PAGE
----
Argenta Cornets

Introduced in 1959, the Argenta model is a large-bore cornet made of solid nickel silver, available with and without the first-valve tuning trigger. The Argenta model was discontinued c.1973 and its place in the Reynolds catalog was taken by the nickel-plated Onyx cornet.

Model Size Description Example
46 Bore: .462″
Bell: 4¾”
Length: 17½”
Argenta Cornet | No first-valve trigger | Body: solid nickel silver | Valves: TBD | Finish: clear lacquer finish SN 78965. Photo source, eBay Member: kmweber
47 Bore: .462″
Bell: 4¾”
Length: 17½”
Argenta Cornet | Same as Model 46 with first-valve trigger Model 47 [SN 56139]. Photos used with permission from eBay Member: algee2 (Lauderdale Wind).
Model Size Description Example
CR-26 Bore: .468″
Bell: 4¾”
Argenta Cornet | First-valve trigger | Body: solid nickel silver | Valves: TBD | Finish: epoxy coating Model CR-26, SN 236763. Photos used with permission from Linda Townsend (eBay Member: lynntown54).
CR-29 Bore: .468″
Bell: 4¾”
Argenta Cornet | Same as Model CR-26 without first-valve trigger CR-29 [SN 249947].

The Argenta line of horns were some of very few band instruments, other than French horns, made completely of solid nickel silver. According to Reynolds’ trademark application, the name “Argenta” was taken from the Spanish word for “silver” even though, despite its close appearance, there is no actual silver in nickel silver. Nickel silver, also known as German silver or neusilber, is an alloy of copper, zinc and nickel. A representative alloy mix contains 65% copper, 17% zinc and 18% nickel (compared to 80% copper and 20% zinc for standard yellow brass). Nickel silver has similar characteristics to brass, but is harder and stiffer, making it a durable alternative often used on high-wear areas of a horn, including valve casings, hand grips, tuning slides and trim.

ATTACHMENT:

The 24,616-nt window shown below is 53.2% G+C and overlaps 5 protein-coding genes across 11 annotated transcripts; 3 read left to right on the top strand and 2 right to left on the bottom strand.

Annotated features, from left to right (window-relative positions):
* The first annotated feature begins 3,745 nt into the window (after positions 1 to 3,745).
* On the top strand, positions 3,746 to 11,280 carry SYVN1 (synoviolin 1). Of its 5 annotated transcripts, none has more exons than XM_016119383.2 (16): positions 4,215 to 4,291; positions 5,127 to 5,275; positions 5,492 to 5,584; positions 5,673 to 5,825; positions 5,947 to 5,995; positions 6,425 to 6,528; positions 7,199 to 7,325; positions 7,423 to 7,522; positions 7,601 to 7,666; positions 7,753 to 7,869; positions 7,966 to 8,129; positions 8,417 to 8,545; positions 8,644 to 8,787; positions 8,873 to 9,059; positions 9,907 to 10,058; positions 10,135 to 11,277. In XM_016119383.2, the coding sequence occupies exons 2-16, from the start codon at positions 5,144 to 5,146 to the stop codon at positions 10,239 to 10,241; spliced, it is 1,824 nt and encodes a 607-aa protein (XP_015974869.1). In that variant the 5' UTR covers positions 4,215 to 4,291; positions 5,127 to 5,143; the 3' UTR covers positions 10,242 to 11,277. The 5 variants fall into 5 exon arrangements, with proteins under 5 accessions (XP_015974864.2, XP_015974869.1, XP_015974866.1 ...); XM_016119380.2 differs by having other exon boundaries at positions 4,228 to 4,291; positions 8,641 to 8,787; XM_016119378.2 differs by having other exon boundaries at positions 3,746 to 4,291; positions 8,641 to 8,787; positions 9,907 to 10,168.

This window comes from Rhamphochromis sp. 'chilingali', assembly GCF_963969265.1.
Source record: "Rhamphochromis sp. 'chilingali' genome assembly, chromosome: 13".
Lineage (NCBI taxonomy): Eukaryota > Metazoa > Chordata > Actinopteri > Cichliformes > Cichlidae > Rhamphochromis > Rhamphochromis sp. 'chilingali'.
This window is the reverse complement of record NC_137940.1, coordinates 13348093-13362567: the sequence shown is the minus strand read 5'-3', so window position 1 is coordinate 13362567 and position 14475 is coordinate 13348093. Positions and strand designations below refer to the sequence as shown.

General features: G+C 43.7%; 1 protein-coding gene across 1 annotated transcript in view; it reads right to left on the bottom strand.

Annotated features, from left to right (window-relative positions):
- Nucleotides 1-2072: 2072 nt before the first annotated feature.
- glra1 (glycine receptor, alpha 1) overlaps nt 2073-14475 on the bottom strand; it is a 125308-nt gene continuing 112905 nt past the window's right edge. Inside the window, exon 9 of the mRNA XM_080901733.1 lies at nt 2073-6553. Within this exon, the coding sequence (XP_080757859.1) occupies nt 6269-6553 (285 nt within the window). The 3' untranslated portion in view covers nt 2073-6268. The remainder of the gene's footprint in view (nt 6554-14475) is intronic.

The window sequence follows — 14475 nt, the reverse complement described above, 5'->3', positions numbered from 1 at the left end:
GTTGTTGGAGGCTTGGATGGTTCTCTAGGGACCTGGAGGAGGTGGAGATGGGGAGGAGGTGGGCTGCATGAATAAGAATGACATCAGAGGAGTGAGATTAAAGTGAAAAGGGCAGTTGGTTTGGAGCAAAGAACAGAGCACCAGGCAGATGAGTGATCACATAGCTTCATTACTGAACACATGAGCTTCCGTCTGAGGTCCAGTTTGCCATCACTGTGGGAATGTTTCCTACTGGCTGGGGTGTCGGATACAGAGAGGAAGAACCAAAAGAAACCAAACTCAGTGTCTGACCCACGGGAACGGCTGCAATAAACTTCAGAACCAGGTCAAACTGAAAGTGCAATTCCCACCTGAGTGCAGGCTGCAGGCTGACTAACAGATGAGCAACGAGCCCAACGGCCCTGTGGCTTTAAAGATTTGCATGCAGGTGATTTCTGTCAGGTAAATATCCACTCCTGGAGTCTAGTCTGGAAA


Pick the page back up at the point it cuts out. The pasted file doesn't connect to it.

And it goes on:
Instruments made of solid nickel silver tend to have a darker, clearer tone compared to standard brass alloys. Nickel silver emphasizes the lower and higher overtone series, resulting in a sound that resonates very clearly in the corresponding registers. Nickel silver horns also tend to project more dramatically than other brass alloys and can easily throw an ensemble section out of balance without care; they are often used where a homogeneous section balance isn’t emphasized, e.g. as a soloist instrument or in a small mixed-instrument horn line. That said, many have found satisfaction using Argenta instruments within big band groups and other similar settings.


1959 Roth-Reynolds catalog:

This cornet was an immediate and sensational success. Band directors and professionals admired its beauty from the start, have tried it and have changed to it everywhere. Never in the history of band instrument making has a better cornet been made and has found such immediate success and acceptance. Furnished in deluxe Gladstone style case.

1966 Reynolds catalog:

The same features as the solid nickel-silver Argenta TU-26 Trumpet make this cornet the choice of accomplished artists. Available without first valve trigger.

1970 Reynolds catalog:

The Argenta is designed for the cornet player who desires a ‘dark’, mellow tone. It has the same distinctive characteristics as that of the Contempora, except that it is solid nickel silver. Lightning-fast valve action affords quick response. Available without first valve trigger (CR-29) at lower cost.